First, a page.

A vision also helps engage employees who might otherwise feel pulled in several directions. For example, Natura’s slogan—“bem estar bem,” or “well being well”—helps inform the company’s growth decisions. The company wants to grow but also retain the entrepreneurial and idealistic feel of its youth.
Managing complexity requires the full engagement of employees. It is too big a challenge to be managed at the top of the organization or by employees whose hearts and minds are elsewhere.
The goal, says Standard Chartered’s Bindra, is “having people who wake up and want to come to work because they don’t have to put up with the bureaucracy or the complexity that they have had in the past.”
In a fluid and fast-changing environment, the leaders we interviewed recognize that they cannot set strategy and control decision making as directly as they might have in the past. They are delegating duties downward so that the people closest to the market—closest to the complexity—can solve problems.
“It is really about leadership and not just at the top end of the company, but also leadership pretty far down,” Bindra said. “The firm must have the maturity to empower people—and that takes lots of courage.”
Simplification. Delayering is part of the solution to complexity. The six leaders all agreed that organization structure should resist rather than reflect the complexity in the outside world. They are trying to create an environment without structural and procedural “complicatedness”—one in which employees can exercise personal judgment. Standard Chartered, Natura, and the Malaysian government all are undergoing transformations in order to empower employees. “As you keep growing aggressively over the years, organizations can get quite complex,” Bindra said.
When Martin Richenhagen joined AGCO as CEO in 2004, the company had 26 brands. He reduced the number to four and decentralized operations so that local managers have the authority to make decisions. “We are very decentralized, and we try to have the units tailored in a way that they’re not too big and unit management is completely in control of running the unit,” Richenhagen said.
Agarwal built Vedanta Resources through acquisitions and determination. He is equally committed to keeping his organization from growing bureaucratic and sluggish. “I’ll keep my business very simple, trust people, and empower them,” Agarwal said. “I am not going to allow things to get complicated.”
Collaboration. AGCO, for example, is increasingly relying on networks that extend outside the company in order to address the growing expectations of farmers. As agricultural equipment becomes more sophisticated, the company works closely with dealers and suppliers so that its tractors and implements can communicate with other products. “[If you are a farmer, y]our dealer can communicate with you in order to tell you that you’re maybe running too fast or don’t have the right torque,” Richenhagen said.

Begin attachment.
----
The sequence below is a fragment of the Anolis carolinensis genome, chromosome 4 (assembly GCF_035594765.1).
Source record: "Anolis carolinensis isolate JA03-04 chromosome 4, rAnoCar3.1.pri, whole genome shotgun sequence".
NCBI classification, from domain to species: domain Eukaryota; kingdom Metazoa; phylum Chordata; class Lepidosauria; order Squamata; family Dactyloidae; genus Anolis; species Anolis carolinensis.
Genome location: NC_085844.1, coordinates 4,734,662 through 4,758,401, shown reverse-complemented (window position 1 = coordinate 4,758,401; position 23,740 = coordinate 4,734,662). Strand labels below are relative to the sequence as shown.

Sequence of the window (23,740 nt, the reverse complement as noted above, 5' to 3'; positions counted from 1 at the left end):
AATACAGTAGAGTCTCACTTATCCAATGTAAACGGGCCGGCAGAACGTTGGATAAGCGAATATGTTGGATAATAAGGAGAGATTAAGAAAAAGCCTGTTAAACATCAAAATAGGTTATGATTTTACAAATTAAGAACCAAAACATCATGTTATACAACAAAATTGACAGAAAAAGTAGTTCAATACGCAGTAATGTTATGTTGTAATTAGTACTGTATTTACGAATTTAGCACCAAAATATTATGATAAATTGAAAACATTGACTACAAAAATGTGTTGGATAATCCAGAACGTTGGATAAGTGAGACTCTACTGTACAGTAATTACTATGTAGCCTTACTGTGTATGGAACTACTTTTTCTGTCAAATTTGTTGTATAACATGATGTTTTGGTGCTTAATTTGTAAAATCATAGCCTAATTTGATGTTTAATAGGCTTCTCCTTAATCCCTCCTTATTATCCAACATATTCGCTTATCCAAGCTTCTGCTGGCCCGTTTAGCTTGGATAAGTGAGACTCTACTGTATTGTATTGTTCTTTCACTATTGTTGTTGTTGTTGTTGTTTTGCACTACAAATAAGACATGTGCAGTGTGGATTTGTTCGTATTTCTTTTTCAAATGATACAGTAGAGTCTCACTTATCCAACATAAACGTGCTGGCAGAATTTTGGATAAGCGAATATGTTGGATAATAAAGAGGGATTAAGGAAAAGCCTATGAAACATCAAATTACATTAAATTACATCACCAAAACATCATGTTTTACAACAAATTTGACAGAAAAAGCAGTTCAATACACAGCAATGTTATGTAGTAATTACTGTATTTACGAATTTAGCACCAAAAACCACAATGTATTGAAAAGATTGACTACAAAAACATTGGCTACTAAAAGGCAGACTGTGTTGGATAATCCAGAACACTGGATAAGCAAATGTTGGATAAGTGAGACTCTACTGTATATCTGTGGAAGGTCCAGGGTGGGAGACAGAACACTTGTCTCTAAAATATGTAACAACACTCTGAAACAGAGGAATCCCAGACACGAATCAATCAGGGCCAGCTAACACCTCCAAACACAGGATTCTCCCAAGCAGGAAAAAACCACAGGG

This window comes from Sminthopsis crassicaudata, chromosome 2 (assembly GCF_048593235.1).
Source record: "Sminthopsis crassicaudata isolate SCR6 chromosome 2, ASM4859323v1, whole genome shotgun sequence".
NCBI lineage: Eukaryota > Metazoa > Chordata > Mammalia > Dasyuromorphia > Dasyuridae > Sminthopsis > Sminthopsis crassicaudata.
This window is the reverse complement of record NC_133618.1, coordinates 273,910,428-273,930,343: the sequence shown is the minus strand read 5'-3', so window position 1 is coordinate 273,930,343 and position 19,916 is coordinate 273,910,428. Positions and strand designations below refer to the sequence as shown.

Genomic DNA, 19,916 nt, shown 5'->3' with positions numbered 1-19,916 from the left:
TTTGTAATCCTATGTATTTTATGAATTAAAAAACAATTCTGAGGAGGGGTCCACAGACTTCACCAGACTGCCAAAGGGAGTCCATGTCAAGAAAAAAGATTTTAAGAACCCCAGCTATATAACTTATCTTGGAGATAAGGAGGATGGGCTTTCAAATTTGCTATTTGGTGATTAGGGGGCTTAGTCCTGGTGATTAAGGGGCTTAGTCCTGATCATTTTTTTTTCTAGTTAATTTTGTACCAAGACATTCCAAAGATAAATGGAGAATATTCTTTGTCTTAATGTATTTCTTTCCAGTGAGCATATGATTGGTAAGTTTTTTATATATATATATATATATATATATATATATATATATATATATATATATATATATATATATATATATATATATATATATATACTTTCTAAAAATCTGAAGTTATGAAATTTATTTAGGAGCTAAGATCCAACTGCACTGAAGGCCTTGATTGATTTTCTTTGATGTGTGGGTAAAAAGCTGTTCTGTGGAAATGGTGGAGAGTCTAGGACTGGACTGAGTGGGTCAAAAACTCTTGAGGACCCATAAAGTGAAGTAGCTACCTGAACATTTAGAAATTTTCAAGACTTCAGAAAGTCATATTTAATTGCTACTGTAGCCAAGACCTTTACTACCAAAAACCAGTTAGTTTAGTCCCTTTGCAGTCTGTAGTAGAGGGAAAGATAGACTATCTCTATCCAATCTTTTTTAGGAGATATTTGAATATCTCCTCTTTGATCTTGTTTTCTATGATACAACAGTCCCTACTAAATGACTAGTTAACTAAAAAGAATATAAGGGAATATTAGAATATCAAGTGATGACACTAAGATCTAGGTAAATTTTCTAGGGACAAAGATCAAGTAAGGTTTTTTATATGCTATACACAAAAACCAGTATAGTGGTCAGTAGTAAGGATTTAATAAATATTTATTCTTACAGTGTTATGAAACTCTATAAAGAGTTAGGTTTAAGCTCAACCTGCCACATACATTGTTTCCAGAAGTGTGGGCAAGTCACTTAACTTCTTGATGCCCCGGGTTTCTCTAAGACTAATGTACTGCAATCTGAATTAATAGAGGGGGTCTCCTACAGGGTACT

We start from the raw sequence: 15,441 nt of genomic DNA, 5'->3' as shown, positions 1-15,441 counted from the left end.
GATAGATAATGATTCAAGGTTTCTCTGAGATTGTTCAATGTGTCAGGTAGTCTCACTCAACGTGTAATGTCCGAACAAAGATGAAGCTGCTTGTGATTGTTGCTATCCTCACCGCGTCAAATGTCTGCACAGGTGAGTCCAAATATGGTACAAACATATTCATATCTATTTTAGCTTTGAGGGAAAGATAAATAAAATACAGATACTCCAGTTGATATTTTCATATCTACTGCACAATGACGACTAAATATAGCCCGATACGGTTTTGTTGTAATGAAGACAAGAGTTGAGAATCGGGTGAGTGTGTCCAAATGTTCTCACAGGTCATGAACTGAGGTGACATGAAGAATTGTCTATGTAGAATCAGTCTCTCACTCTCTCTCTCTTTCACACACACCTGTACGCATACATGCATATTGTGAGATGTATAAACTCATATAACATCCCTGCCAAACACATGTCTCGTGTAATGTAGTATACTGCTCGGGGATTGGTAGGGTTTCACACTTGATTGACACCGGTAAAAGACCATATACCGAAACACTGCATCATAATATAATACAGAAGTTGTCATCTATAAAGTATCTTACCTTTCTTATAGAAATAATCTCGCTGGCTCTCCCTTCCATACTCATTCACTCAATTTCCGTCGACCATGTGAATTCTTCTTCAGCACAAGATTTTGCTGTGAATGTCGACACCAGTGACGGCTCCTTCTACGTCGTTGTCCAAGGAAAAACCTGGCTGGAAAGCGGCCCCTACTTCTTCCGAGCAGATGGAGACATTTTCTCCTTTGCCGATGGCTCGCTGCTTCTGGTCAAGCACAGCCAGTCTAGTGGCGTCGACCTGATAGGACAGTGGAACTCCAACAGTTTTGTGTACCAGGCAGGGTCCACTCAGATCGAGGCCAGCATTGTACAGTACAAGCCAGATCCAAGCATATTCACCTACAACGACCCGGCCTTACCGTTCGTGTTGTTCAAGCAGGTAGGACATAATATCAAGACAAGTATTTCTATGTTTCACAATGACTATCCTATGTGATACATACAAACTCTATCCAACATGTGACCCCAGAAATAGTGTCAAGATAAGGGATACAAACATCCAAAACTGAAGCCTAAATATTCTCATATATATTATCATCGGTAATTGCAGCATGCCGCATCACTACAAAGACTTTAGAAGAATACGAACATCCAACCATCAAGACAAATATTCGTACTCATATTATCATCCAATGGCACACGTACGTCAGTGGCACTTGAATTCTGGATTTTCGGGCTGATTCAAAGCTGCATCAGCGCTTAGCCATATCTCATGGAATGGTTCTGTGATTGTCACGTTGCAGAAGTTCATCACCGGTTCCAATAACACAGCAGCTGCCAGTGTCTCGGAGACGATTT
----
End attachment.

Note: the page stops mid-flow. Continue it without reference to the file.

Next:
Natura wants its customers to influence the development of future products and is investing heavily in technologies to make that happen. “We believe that we really can transform our business and become very close to the customer so the customer is only one click away,” Carlucci told BCG in an interview held before he left Natura in September of this year.
Networks of public officials and private-sector executives also have a crucial role to play in helping the public sector address complexity. “The government of the twenty-first century will need to be much more sensitive to what is happening around us and be able to respond quickly to the needs of the people as well as the private sector,” Najib said.
To ensure that the government is more responsive, Malaysia has created a transformation of civil service that is paying dividends. The country’s Ministry of International Trade and Industry, for example, has helped generate record levels of foreign direct investment in recent times.
This public-private collaboration is especially important as such issues as sustainability gain ground. In order to engage in sustainable mining practices, “we have to sit down together with government,” Agarwal said. “There is no question about the importance of sitting down across the table.”
The Gates Foundation tackles complex social issues by collaborating with a wide array of public and private organization. "We have what to some might seem like large financial resources, but relative to the scale of the problems that we’re taking on, they’re a small percentage of what is needed. So we have to think in a very catalytic, very leveraged way—engaging partners and getting aligned along outcomes," Raikes said.
Big Data. Ironically, the leaders cited big data as both a prime cause of complexity and a potential solution. By drawing inferences and interpreting probabilities from streams of data, executives can come to make sounder judgments. But ultimately they say that they still must make tough decisions on imperfect information.
“However much that you rely on data, nothing beats the power of conversations,” Bindra said. “People tell you more than they will ever write. When people look you in the eye, you get a gut reaction or at least a track record of belief or distrust.” In other words, people networks are as important as computer networks.
Leaders say they must recognize that they do not have all the answers to complexity. In response to uncertainty, Natura has become more experimental. “We are trying to adjust—with the customer and our beauty consultants—and use the network and our people to define what is relevant instead of doing research and analyzing everything,” Carlucci said. “Of course, we need to plan some of the initiatives, but we increasingly want to do things by learning on the job. If we decide that something is not working, we can kill the initiative. But we need to start before we have all the answers.” (For a checklist for determining whether your organization is staying on top of complexity, see “Ways to Win Amid Complexity.”)
What specifically can leaders do to take advantage of these complex times? The following checklist summarizes actions that the leaders we interviewed are taking to win.
Firing on All Cylinders